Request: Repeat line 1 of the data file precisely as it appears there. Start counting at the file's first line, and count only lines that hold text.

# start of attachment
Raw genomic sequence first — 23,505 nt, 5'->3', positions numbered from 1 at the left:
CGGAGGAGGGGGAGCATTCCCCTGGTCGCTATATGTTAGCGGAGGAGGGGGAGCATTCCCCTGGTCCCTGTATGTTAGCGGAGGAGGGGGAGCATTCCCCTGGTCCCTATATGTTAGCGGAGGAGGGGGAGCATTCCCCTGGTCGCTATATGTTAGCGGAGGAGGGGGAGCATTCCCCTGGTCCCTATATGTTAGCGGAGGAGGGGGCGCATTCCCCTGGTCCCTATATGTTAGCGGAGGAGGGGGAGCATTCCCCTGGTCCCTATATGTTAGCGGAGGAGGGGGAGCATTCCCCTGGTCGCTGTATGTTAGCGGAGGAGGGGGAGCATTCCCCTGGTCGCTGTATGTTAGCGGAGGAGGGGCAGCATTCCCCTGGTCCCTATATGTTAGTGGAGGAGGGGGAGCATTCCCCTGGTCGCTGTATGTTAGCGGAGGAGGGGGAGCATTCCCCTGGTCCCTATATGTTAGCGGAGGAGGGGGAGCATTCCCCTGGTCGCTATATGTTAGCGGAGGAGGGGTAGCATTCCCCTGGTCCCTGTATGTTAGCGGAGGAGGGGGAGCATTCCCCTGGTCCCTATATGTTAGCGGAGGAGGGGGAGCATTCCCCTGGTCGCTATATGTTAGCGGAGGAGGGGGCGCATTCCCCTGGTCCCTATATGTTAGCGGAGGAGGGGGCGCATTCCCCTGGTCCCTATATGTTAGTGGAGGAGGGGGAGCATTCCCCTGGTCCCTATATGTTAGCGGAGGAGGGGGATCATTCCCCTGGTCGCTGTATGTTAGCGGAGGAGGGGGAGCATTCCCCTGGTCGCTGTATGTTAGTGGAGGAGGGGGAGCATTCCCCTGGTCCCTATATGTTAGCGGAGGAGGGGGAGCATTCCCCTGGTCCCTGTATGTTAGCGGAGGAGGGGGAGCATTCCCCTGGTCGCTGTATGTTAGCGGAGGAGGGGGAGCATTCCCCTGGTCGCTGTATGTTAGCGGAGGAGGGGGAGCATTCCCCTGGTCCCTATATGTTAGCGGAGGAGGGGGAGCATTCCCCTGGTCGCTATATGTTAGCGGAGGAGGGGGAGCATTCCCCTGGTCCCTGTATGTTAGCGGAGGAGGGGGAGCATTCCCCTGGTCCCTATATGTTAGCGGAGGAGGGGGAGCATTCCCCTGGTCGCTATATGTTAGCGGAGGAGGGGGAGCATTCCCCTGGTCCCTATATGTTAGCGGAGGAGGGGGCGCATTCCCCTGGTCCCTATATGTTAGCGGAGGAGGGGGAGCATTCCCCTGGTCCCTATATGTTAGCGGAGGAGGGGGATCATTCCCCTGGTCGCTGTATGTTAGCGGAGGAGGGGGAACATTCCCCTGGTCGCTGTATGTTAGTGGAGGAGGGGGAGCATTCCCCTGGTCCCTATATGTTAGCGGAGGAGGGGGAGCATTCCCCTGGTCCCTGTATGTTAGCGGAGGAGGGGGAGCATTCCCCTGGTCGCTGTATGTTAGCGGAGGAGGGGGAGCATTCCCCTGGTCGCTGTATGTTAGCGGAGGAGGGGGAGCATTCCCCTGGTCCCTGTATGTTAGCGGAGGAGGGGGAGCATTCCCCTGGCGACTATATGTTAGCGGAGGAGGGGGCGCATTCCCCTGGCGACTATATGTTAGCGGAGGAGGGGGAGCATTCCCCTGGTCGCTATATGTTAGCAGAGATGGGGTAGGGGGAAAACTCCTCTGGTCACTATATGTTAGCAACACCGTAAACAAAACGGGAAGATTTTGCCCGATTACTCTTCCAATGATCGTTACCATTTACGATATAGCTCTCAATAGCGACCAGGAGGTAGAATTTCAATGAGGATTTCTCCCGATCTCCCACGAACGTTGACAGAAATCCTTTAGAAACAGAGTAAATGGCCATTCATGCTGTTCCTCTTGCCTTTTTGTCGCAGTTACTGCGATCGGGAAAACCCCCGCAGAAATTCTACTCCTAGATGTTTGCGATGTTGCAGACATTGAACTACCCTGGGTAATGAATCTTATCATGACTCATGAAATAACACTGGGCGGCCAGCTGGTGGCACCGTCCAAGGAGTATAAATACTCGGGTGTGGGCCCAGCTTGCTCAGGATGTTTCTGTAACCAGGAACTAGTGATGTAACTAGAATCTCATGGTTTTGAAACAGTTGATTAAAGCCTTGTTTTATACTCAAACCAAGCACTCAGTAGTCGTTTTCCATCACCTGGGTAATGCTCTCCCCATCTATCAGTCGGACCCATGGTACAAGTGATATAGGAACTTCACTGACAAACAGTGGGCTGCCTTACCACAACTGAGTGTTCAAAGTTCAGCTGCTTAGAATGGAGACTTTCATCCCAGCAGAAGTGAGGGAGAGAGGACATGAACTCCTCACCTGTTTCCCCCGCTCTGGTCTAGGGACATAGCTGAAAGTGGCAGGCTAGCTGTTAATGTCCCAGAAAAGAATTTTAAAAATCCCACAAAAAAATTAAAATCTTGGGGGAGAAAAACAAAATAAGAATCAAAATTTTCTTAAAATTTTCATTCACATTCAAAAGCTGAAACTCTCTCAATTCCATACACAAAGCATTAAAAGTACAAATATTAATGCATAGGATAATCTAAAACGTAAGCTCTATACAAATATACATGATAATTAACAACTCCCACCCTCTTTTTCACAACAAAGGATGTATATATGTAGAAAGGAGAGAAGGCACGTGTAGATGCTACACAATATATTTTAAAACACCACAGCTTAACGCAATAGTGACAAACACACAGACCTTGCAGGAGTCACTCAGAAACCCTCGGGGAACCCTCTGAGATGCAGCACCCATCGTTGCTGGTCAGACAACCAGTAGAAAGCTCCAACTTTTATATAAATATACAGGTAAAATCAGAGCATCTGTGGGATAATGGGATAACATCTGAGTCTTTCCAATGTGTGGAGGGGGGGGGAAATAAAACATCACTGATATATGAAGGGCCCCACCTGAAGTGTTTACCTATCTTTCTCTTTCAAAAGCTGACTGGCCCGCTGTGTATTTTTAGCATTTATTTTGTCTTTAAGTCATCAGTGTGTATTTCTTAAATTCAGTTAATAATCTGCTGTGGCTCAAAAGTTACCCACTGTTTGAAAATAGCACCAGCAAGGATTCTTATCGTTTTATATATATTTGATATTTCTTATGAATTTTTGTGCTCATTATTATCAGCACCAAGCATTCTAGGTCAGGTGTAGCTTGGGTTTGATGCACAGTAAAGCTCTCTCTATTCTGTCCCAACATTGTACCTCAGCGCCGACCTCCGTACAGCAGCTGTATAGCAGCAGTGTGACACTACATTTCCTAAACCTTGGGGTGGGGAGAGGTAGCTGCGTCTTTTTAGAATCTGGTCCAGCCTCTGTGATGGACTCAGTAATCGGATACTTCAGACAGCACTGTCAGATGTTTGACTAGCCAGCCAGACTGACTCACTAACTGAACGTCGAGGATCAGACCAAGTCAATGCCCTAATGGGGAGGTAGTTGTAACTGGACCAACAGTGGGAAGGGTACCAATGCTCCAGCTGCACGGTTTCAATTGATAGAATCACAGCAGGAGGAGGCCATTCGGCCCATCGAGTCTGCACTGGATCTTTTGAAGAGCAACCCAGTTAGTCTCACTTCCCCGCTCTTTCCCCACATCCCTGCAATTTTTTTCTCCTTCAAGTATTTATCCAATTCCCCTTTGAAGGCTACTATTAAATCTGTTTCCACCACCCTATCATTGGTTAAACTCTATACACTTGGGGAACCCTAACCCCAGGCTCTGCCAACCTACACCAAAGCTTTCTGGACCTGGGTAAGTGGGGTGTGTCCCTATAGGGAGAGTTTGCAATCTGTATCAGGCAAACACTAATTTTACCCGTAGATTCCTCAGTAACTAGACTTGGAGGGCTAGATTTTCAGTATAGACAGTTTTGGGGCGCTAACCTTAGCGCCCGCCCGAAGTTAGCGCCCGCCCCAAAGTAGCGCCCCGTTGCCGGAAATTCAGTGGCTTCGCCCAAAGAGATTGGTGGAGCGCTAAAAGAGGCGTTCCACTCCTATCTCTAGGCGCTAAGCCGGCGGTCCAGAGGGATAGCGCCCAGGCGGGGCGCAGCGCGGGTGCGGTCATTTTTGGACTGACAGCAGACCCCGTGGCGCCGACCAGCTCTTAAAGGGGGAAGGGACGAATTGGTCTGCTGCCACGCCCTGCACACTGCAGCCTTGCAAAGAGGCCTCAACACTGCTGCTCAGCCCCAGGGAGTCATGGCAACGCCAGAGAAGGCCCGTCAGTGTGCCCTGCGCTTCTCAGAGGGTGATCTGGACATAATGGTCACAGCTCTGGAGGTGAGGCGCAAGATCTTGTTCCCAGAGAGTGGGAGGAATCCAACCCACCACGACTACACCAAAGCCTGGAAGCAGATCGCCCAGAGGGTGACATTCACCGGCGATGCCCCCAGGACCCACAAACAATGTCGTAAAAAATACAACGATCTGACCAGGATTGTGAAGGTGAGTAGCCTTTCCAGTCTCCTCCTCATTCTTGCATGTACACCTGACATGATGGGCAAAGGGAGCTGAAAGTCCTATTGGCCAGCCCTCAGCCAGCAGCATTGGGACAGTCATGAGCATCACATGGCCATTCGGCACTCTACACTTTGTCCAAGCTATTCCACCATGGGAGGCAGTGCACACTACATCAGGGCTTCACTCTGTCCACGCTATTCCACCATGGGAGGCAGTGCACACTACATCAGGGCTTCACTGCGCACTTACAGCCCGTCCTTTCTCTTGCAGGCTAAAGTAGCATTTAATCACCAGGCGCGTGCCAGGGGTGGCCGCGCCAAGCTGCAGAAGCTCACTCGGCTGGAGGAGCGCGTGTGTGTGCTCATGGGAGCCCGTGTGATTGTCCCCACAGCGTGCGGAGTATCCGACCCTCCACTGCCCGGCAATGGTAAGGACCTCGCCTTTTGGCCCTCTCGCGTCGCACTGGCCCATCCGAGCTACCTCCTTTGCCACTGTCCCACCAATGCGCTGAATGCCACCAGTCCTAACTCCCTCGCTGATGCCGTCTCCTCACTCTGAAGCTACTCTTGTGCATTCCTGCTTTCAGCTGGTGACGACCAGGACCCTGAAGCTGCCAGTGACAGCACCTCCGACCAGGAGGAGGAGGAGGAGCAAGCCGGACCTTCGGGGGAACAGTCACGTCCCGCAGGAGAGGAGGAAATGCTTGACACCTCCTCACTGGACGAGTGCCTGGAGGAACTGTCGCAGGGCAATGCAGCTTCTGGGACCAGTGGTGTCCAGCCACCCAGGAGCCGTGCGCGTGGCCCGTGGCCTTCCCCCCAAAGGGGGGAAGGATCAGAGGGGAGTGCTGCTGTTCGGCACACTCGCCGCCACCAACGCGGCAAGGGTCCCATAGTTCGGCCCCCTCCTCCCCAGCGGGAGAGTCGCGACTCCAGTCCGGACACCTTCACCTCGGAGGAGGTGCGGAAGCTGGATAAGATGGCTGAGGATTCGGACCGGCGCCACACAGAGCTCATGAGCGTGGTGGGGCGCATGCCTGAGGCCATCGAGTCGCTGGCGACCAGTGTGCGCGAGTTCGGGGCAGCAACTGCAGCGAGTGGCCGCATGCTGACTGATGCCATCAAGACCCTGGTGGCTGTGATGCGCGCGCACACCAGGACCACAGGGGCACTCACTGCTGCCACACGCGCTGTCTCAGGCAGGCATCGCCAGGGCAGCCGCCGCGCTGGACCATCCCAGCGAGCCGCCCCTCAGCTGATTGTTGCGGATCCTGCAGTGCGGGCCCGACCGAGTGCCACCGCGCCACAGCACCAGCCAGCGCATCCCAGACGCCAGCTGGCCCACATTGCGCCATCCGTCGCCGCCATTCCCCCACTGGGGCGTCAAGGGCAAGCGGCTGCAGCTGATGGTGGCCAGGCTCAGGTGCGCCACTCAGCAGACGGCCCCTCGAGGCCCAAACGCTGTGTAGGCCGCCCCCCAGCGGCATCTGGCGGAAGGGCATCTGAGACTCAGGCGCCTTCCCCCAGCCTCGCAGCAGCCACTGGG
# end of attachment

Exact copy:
Raw genomic sequence first — 23,505 nt, 5'->3', positions numbered from 1 at the left: